On 21 Dec 2010, at 21:40, Brent Meeker wrote:

On 12/21/2010 5:15 AM, Bruno Marchal wrote:


On 20 Dec 2010, at 20:01, Brent Meeker wrote:


Russell has given the correct answer. Here by mind I mean the conscious first person mind. By UDA-8 (MGA), consciousness is not attached to the physical running of a computer, but is attached to the logical number-theoretical relations describing that computation ... and all similar (with respect to the relevant levels) computations which exist in Sigma_1 (computational) arithmetical truth (and which might bear on beliefs and proofs which extends far beyond the computable).

But do you mean to assert that all computations have consciousness attached? In what sense does this allow us to distinguish human introspection from human perception from my dog's awareness from a snail's awareness from a rock's awareness?


Not at all. Only very special computations have consciousness, although it is better to attach consciousness to the sheaf of equivalent computations, going through the relevant (relative) states. For example, assuming many things by default, for any different electron positions in the atoms in your brain you have a different computations. Your actual consciousness is attached to all those computations.

When you express it that way it sounds as if you take consciousness to be something apart from the sheaf of equivalent computations - something I have but maybe a snail does not. Don't you rely on Everett's idea that consciousness just goes with the computations - so that when computations of quantum events become classically inconsistent then there is a different consciousness associated with the each (classically) consistent sheaf?


Consciousness differentiates only when it is aware of a specific result making his world different from the worlds where the observer would have seen another result, both in the WM duplication, or in the measure of an electron position or spin. If not, we would not been able to be aware of the quantum coherence. Here there is an ambiguity present in both quantum mechanics and computationalism.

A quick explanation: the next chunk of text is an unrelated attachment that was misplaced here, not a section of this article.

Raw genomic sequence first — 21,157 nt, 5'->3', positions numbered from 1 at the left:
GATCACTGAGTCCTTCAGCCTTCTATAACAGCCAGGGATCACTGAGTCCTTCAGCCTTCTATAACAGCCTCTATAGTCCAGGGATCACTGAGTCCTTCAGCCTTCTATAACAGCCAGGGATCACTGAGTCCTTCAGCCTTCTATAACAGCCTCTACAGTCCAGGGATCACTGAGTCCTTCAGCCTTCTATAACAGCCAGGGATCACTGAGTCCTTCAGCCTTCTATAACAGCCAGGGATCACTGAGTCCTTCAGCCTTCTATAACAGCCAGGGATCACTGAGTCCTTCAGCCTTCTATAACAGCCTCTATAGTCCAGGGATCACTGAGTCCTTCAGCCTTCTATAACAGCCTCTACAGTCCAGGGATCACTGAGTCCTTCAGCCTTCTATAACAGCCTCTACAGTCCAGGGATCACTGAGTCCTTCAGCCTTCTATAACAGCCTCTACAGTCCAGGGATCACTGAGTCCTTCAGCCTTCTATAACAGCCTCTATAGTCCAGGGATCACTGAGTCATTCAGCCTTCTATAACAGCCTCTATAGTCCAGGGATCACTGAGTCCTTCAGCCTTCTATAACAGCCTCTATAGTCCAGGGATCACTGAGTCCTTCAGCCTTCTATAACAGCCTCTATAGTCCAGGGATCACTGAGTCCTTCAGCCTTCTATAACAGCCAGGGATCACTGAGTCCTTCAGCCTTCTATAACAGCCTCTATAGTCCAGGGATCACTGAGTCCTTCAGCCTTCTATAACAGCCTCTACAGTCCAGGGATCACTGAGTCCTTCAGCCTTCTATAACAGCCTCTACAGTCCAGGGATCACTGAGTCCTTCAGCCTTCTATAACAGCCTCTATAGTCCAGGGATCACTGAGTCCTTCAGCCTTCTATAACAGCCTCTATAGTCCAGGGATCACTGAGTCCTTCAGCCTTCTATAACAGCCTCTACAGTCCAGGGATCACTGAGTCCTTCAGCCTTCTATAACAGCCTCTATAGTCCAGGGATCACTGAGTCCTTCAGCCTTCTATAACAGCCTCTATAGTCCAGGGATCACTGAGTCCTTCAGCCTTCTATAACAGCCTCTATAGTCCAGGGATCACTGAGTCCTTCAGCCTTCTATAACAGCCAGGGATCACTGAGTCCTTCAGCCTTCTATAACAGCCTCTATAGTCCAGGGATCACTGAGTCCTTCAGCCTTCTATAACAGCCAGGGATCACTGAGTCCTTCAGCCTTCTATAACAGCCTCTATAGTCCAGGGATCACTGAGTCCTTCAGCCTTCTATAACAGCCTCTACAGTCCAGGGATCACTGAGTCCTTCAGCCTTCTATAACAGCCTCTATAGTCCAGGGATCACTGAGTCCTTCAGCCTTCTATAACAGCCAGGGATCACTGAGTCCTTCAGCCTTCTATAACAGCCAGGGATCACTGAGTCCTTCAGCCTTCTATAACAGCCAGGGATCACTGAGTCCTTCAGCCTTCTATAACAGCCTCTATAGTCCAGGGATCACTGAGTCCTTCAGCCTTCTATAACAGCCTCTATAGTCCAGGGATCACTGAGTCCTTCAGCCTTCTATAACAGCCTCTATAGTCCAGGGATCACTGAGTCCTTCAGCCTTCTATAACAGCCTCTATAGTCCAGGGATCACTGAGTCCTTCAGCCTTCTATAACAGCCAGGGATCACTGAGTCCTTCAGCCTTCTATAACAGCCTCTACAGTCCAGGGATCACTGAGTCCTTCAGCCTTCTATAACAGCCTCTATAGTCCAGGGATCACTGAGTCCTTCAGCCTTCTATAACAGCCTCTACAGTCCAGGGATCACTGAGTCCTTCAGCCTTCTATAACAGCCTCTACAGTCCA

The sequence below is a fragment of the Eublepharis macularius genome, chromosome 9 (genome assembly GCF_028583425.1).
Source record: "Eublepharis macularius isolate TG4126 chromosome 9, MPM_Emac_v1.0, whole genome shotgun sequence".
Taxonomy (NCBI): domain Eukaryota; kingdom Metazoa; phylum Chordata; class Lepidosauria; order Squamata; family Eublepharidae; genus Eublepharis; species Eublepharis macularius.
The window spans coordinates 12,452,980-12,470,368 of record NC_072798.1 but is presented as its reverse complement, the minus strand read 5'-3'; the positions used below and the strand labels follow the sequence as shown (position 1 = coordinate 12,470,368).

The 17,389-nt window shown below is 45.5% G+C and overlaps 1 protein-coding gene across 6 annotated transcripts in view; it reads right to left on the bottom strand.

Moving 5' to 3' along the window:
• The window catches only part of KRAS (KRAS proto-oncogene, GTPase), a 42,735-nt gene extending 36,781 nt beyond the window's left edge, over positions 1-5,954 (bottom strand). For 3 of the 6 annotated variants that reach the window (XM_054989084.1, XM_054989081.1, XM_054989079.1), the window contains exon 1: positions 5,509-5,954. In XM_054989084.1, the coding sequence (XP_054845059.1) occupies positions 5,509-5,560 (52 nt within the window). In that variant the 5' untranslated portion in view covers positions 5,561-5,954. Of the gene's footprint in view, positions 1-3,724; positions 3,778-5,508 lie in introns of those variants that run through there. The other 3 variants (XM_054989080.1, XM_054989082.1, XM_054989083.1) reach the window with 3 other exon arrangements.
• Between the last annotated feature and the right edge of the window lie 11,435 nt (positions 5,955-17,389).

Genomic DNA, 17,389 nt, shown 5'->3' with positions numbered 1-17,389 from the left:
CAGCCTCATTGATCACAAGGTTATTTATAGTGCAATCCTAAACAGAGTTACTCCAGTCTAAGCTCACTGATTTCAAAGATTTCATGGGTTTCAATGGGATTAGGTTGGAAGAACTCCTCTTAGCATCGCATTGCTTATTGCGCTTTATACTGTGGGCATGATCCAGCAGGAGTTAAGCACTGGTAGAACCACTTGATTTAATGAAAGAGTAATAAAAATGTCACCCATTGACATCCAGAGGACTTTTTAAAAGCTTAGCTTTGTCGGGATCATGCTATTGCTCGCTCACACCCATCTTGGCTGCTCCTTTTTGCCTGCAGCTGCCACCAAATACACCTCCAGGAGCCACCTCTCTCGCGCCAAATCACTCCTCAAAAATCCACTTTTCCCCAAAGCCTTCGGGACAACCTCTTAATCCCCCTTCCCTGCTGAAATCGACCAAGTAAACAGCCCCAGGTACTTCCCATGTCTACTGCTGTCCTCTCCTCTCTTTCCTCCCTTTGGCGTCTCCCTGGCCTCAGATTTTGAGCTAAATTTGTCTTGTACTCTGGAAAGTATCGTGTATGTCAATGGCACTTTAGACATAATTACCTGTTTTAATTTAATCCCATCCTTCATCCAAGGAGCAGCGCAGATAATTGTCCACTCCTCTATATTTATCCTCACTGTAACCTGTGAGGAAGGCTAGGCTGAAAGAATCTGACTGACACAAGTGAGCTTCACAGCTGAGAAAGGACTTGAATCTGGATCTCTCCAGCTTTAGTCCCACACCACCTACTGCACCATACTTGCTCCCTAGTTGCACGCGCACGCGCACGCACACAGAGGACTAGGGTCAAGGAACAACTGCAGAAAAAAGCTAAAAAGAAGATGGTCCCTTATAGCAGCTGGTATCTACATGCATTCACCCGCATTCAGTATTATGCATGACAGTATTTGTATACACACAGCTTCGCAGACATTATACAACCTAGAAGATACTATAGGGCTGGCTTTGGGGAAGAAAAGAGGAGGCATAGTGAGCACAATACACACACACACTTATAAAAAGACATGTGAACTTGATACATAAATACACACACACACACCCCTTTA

Suppose an electron in your brain, or elsewhere, is in the superposition state here+there. You are described by B. The state of you + the electron is described as well by B . (here +there) or by B . here + B . there. If B does not interact (observe) the electron he will be able to decide to do a measure of the electron in the complementary base of {here, there}, and observe interference between the two different "classical" worlds (where the electron is respectively here and there. But if the observer looks where is the electron, then the evolution leads to B_here . here + B_there . there. And without amnesia, the observer will be unable to make the two worlds above fusing, and he has lost the ability to observe the interference.

The ambiguity is due to the factorization. I suggest, both for the definition of the measure on the computational histories, and the consistent quantum histories, to use the rule Y = II. This consists in interpreting a(b+c) always as a shorthand for a.b + a.c. I think that David Deutsch does the same in the quantum case when he says that the universe never splits: it is split right at the start, and the parallel universe only differentiate. With comp it is really consciousness which differentiate, and somehow the subjective experience plays the role of the universes.

But those two views are really equivalent. The splitting/fusing vocabulary is more easy for the description of the statistical interference between subjective experience/ first person plural realities, but the global measure on the computations is better seen when distributing all the factors at once, unravelling all histories by applying the rule Y = II all along the complete universal deployment.

Does this make sense?

Bruno







Brent

If electrons are specified by continuous variable, your consciousness will be related to a continuum of computations generated by the UD. In that case you have to consider the dovetailing of the UD on the real and complex numbers. Of course that continuum is an internal first person view which existence is due to your non-awareness of the delays made by the UD. It belongs to the epistemology, not the ontology where everything is finite (can be considered as finite once we assume digitalism). Humans, dogs, snails and even rock (immaterial rock patterns) share histories, notably thanks to the plausible linearity of the computations at the bottom, and the computational depth of our very long history. Actually I begin to think that computationalism makes the big bang a cosmic explosion among an infinity of similar explosions. First person computational depth is probably infinite (but here I speculate a little bit, and I will not insist on that).

Bruno



http://iridia.ulb.ac.be/~marchal/





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